At Norpak International, we are passionate about people, the planet and sustainable design.
Together we can contribute to a brighter future for all.
Norpak International is a social enterprise that contributes to secure and decent employment opportunities to hundreds of artisans, mostly female, in Sultan Town, Faisalabad, Pakistan. We design, manufacture and sell a broad range of unique, handmade textile and home interior products. Our staff’s children also benefit from free, quality education at the adjacent LAMS school.
At Norpak, sustainability isn’t simply a buzz-word we use in marketing. To us, being more sustainable means that we make conscious decisions daily, and continue to ask ourselves difficult questions, in our quest for a more responsible approach to what we do.
Our care for both the planet and people directs and informs all our decisions, from product design to production and sales.
We only use more sustainable materials in the production of all our products, and where possible, we use recycled or upcycled materials.
We do not employ people to make our products – we make products to employ people.
With that vision as a guide and driving force in everything we do at Norpak, we strive to take a more humane approach to all decisions we make – from design, product development, production and beyond.
The conscious choices we make has enabled us to create safe work environments, allowing us to engage more women and men, providing them with safe and decent employment opportunities.
Our commitment and dedication does not end at the gates of our factory.
We wish to contribute to the well-being of our staff, their families and the wider local community in Sultan Town. Today and in the future.
That is why we dedicate resources to ensure that all children, regardless of social or financial background – or gender – have access to free quality education at our LAMS school.
Quality education not only is every child’s right, it is also the prerequisite for a brighter future. Many of the girls who are enrolled at the LAMS school are pioneers, often the first in their families who can read and write.
The story of Norpak International dates back to the late 1980s when the Pakistani-born Yawar Bokhari, who was settled in Norway, discovered and was inspired and influenced by the traditional Norwegian rag rug and society at large.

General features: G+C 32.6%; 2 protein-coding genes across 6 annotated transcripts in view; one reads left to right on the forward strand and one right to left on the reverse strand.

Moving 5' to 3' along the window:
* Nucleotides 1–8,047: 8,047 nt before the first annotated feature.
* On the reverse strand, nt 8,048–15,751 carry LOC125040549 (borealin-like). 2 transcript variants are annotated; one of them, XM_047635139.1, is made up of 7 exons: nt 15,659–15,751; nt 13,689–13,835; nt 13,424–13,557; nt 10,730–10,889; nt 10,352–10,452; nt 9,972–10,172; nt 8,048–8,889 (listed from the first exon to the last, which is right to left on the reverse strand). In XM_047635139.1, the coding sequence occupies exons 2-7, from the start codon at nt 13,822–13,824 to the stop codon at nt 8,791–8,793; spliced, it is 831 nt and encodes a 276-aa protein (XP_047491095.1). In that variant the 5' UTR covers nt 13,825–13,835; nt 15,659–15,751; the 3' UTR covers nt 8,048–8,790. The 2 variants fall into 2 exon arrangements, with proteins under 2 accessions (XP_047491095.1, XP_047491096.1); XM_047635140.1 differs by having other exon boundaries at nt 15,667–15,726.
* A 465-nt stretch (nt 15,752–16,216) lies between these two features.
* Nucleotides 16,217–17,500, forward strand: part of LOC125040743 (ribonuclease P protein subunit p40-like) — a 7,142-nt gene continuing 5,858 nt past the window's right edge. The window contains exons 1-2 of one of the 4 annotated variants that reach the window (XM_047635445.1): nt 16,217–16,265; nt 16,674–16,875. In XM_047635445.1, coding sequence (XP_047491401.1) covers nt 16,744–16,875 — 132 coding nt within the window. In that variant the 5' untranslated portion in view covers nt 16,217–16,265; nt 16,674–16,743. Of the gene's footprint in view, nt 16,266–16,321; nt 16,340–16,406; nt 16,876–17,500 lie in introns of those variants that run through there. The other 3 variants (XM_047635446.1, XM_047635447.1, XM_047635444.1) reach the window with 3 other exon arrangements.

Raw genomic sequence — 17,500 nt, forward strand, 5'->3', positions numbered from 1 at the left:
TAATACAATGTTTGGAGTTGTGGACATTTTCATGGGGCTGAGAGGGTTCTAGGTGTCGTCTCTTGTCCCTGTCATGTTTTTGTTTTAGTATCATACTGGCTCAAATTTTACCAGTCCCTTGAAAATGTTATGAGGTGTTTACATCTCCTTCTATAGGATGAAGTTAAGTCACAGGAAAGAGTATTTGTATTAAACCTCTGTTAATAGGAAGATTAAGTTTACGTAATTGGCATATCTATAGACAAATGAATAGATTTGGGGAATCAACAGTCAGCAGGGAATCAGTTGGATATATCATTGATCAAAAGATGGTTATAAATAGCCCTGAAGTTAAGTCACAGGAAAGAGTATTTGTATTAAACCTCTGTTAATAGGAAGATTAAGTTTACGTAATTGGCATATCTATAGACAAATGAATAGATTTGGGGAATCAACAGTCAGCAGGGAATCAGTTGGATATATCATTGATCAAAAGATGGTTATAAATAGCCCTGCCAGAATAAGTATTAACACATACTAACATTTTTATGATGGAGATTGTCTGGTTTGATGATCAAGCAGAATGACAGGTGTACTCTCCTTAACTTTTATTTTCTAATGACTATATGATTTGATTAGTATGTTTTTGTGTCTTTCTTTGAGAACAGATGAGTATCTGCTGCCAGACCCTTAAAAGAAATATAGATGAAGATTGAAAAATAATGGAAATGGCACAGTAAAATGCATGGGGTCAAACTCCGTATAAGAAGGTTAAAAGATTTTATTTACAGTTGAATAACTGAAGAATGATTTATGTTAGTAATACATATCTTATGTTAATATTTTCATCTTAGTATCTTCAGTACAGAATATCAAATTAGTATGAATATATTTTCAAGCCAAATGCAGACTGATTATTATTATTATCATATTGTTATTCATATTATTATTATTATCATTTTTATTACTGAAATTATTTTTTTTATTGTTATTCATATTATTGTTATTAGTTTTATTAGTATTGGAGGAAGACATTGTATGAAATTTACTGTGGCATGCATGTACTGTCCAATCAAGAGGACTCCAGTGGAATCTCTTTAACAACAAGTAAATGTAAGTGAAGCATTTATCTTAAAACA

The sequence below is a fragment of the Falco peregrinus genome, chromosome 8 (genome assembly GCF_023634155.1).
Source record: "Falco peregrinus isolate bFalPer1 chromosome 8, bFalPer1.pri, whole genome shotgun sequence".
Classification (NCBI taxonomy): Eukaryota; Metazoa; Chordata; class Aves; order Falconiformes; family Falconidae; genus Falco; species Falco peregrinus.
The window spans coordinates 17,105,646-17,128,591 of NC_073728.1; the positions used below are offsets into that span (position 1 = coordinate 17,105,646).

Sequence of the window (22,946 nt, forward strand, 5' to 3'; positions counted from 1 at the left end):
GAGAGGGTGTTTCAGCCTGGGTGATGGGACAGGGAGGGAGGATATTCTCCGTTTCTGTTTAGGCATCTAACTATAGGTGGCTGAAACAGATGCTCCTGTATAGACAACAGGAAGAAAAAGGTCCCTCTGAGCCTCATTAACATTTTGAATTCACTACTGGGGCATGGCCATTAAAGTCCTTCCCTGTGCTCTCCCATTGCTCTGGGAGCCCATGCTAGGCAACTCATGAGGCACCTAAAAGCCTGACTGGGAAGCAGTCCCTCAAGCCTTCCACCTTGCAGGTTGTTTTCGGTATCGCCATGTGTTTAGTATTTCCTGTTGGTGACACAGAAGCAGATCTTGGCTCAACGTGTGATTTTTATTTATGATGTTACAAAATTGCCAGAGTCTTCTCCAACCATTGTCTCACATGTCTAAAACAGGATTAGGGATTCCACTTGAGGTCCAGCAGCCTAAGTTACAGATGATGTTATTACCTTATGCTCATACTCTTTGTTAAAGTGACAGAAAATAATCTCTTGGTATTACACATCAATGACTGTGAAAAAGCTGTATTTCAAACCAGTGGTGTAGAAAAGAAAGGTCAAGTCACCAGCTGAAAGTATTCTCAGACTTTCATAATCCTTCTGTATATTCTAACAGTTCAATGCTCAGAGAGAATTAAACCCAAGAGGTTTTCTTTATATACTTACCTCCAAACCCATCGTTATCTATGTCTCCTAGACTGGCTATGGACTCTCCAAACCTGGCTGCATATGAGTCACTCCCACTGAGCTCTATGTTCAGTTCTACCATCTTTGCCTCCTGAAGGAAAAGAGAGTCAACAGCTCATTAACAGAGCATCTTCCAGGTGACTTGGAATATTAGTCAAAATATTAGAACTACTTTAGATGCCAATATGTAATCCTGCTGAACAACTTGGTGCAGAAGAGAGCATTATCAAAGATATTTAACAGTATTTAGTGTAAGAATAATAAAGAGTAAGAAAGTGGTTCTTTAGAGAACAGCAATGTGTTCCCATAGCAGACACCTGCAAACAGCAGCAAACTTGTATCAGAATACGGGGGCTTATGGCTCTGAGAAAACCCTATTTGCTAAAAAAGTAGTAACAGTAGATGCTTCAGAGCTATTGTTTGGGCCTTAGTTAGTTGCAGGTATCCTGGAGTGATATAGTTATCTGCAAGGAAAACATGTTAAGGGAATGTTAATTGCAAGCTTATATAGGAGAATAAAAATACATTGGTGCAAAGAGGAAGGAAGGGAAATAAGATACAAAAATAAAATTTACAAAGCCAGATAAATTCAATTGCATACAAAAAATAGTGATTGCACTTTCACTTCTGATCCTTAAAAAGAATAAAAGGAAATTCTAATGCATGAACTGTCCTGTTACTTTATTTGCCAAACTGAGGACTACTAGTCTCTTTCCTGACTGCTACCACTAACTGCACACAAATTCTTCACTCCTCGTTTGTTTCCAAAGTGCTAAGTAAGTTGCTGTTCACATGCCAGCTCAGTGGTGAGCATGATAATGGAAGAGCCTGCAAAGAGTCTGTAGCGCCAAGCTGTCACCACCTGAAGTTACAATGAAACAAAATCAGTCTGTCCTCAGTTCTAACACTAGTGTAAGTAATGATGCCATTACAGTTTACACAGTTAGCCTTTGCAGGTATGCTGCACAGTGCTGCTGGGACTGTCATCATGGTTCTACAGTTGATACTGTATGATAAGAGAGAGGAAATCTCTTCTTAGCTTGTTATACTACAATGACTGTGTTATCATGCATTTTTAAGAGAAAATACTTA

The rag rug, or fillerye in Norwegian, is a traditional rug made from rags and waste materials and woven into practical and cosy everyday rugs. Upon discovering the rag rug, Bokhari decided to bring a sample to Pakistan where he eventually established a factory in Sultan Town, a quiet suburb of the textile metropole Faisalabad.
And thus, in 1989, Norpak (short for Norway-Pakistan) saw the light of day.
The following years, the business grew and Norpak expanded the factory facilities into slowly becoming the main place of employment in Sultan Town. Materials were sourced from nearby textile mills, where rags were considered waste material. At the same time, this was an opportunity to help people out of the poverty trap.
Particularly women had few chances of progressing, with no education and few jobs available to them. The decision to build a school for the children of the staff was a direct response to this, and in 1996 the foundation stone to the LAMS school was laid, adjacent to the factory.
Throughout the 1990s and early 2000s, the business continued to grow, with more staff employed at the factory and more children enrolled at the school.
In the years that followed, Norpak established itself as a leader in designing and weaving rag rugs for the Scandinavian market. Equally importantly, it became a pioneer in corporate social responsibility (CSR), recognising and embracing the role and responsibility it had in forging social impact in the local community.
Following Yawar Bokhari’s unexpected demise in 2012, orders stopped coming and all activity at the factory eventually ceased. Whereas the LAMS school remained open, its numbers of students dwindled as parents left the local community in search of employment elsewhere. Seemingly, the fairytale of Norpak had come to an abrupt end.
It was only a few years later, when Amar Bokhari (son of late-Yawar Bokhari) teamed up with Norwegian award-winning designer Runa Klock and decided to step in and develop a new, more diversified and forward-looking business model based on the principles of responsible production and sustainability in all aspects of operations.
This also gave birth to our brand name Bokhari along with a more conscious approach to sustainable design and responsible business practices.
Through a partnership with the leading Norwegian interior textile retailer, Kid Interiør, a new and exciting portfolio of a wide range of handmade products was developed, and Norpak once again could employ artisans to produce handmade interior products.
In 2019, Norpak established a stitching and a printing unit, and began to design and make tote bags, aprons and other products made from 100% recycled cotton.
Today, Norpak provides meaningful and decent employment to hundreds of women and men and continues to design and produce premium handmade interior products both for export and the domestic market.
The LAMS school, which is still run largely with financial and management support from Norpak, annually enrolls nearly 1000 students, mostly girls, and continues to provide quality education to children who otherwise would not have gone to school.
Whereas the days of only weaving rag rugs are long gone, the original principle of responsible business practices and sustainability in all its dimensions (social, economic and environmental) remains central to the business model and all decisions made ,and all our new products are inspired and guided by this.